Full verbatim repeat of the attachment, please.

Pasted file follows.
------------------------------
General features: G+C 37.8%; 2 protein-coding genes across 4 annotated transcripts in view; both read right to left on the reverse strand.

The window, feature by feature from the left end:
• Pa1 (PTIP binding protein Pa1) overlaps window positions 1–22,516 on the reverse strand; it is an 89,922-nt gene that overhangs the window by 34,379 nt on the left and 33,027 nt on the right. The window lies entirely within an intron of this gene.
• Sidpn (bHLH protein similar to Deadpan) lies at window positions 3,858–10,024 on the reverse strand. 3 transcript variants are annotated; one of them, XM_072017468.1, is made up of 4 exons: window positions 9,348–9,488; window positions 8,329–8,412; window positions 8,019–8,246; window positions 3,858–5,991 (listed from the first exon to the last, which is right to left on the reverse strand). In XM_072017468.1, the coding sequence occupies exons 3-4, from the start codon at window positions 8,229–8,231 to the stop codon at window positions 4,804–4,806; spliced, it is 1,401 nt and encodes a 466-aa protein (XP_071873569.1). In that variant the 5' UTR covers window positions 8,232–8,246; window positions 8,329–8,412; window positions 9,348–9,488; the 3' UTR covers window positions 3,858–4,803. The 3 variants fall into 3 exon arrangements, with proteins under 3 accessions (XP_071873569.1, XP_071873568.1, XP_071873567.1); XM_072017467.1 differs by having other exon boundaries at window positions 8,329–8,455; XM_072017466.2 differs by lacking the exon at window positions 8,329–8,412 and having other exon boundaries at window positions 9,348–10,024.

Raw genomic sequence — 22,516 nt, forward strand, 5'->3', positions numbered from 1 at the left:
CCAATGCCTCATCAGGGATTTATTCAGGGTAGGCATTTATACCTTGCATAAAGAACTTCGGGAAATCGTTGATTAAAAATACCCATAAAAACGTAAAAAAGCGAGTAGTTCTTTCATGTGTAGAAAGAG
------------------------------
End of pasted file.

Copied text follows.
General features: G+C 37.8%; 2 protein-coding genes across 4 annotated transcripts in view; both read right to left on the reverse strand.

The window, feature by feature from the left end:
• Pa1 (PTIP binding protein Pa1) overlaps window positions 1–22,516 on the reverse strand; it is an 89,922-nt gene that overhangs the window by 34,379 nt on the left and 33,027 nt on the right. The window lies entirely within an intron of this gene.
• Sidpn (bHLH protein similar to Deadpan) lies at window positions 3,858–10,024 on the reverse strand. 3 transcript variants are annotated; one of them, XM_072017468.1, is made up of 4 exons: window positions 9,348–9,488; window positions 8,329–8,412; window positions 8,019–8,246; window positions 3,858–5,991 (listed from the first exon to the last, which is right to left on the reverse strand). In XM_072017468.1, the coding sequence occupies exons 3-4, from the start codon at window positions 8,229–8,231 to the stop codon at window positions 4,804–4,806; spliced, it is 1,401 nt and encodes a 466-aa protein (XP_071873569.1). In that variant the 5' UTR covers window positions 8,232–8,246; window positions 8,329–8,412; window positions 9,348–9,488; the 3' UTR covers window positions 3,858–4,803. The 3 variants fall into 3 exon arrangements, with proteins under 3 accessions (XP_071873569.1, XP_071873568.1, XP_071873567.1); XM_072017467.1 differs by having other exon boundaries at window positions 8,329–8,455; XM_072017466.2 differs by lacking the exon at window positions 8,329–8,412 and having other exon boundaries at window positions 9,348–10,024.

Raw genomic sequence — 22,516 nt, forward strand, 5'->3', positions numbered from 1 at the left:
CCAATGCCTCATCAGGGATTTATTCAGGGTAGGCATTTATACCTTGCATAAAGAACTTCGGGAAATCGTTGATTAAAAATACCCATAAAAACGTAAAAAAGCGAGTAGTTCTTTCATGTGTAGAAAGAG